Bishops and Universities

In the next two weeks, a few things are almost surely going to happen. The president will speak at Notre Dame’s commencement. Twenty percent of the US bishops and a few hundred thousand Catholics will have the climax to the upset they’ve nurtured for the past several weeks. More Catholics won’t notice at all, and some of them will even be so-called “good” Catholics.

Some have already portrayed this upset and its accompanying event as a turning point of sorts. Actually, I hope they’re right. It doesn’t seem as if universities and bishops have the best of relationships. Some mutual effort would seem to be indicated, and it’s not likely to play out with the script of bishops saying, “Jump,” and universities responding, “How high?” And if John Paul’s apostolic constitution Ex Corde Ecclesiae (ECE) is seem by some on the academic side as high-handed (Ex Discord?), let’s be frank and suggest that some bishops aren’t even bothering to live up to the duties they are given. Like this one:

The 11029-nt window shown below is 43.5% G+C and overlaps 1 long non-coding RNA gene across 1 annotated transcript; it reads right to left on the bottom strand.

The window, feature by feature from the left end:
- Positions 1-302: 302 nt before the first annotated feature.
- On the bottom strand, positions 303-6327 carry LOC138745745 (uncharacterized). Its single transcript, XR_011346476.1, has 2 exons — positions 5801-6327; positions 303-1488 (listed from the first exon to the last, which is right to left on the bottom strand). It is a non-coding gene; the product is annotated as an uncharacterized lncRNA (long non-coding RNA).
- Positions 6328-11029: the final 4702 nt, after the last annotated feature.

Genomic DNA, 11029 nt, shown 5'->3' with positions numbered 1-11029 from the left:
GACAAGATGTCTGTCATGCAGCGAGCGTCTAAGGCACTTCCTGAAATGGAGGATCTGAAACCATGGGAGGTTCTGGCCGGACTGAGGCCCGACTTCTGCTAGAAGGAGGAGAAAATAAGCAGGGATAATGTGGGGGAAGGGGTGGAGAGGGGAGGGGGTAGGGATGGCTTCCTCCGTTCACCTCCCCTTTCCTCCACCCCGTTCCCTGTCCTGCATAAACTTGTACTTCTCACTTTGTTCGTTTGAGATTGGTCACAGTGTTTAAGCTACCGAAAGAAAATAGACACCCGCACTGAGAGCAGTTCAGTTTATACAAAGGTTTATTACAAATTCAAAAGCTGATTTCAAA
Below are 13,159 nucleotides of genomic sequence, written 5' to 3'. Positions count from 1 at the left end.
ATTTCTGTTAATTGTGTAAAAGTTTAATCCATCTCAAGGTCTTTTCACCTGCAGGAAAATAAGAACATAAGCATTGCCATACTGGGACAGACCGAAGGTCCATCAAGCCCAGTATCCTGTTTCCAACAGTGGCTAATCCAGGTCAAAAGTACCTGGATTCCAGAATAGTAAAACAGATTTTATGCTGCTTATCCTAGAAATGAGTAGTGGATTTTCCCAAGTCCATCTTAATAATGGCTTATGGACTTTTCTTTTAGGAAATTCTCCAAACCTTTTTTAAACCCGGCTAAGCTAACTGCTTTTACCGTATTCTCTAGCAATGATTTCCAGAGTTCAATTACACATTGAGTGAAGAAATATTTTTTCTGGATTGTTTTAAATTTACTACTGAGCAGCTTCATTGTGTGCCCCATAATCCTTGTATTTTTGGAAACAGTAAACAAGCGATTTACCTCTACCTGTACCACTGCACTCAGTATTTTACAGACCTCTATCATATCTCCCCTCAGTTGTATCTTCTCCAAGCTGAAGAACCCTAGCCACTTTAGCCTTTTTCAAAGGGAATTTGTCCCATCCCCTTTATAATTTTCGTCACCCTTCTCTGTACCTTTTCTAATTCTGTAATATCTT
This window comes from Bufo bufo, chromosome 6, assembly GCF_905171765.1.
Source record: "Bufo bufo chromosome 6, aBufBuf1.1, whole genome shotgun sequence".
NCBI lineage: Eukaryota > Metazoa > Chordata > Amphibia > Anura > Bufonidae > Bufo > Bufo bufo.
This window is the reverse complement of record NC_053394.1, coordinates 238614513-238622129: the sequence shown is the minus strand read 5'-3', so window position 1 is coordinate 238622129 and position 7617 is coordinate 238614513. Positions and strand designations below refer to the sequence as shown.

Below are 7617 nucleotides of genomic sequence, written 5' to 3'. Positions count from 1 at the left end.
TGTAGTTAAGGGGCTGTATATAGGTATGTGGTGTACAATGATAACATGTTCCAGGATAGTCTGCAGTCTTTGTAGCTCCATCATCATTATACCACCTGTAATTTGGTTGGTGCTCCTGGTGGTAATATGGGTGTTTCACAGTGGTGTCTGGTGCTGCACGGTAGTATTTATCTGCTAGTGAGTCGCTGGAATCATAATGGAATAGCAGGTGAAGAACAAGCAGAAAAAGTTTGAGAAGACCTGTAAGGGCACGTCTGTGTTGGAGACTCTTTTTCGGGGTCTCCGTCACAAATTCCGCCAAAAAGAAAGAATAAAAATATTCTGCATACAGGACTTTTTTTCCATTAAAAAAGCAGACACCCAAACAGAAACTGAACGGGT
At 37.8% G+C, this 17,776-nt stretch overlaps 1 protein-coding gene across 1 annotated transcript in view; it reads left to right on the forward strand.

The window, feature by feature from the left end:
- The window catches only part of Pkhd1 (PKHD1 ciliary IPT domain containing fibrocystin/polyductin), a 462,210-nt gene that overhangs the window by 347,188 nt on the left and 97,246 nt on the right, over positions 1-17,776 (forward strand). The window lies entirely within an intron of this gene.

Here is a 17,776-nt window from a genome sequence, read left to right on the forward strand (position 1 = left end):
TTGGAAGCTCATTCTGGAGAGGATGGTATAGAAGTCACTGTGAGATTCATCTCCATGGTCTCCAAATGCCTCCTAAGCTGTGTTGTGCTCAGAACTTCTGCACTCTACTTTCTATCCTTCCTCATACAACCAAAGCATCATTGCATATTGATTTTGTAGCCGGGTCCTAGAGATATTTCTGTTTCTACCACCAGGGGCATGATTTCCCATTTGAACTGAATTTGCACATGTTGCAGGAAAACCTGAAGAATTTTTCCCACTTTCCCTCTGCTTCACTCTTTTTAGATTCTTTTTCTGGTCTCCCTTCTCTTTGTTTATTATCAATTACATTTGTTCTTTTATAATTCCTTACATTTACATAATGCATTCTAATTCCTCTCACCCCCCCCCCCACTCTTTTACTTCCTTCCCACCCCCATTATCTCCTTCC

Bishops have a particular responsibility to promote Catholic Universities, and especially to promote and assist in the preservation and strengthening of their Catholic identity, including the protection of their Catholic identity in relation to civil authorities. This will be achieved more effectively if close personal and pastoral relationships exist between University and Church authorities, characterized by mutual trust, close and consistent cooperation and continuing dialogue. (ECE 28)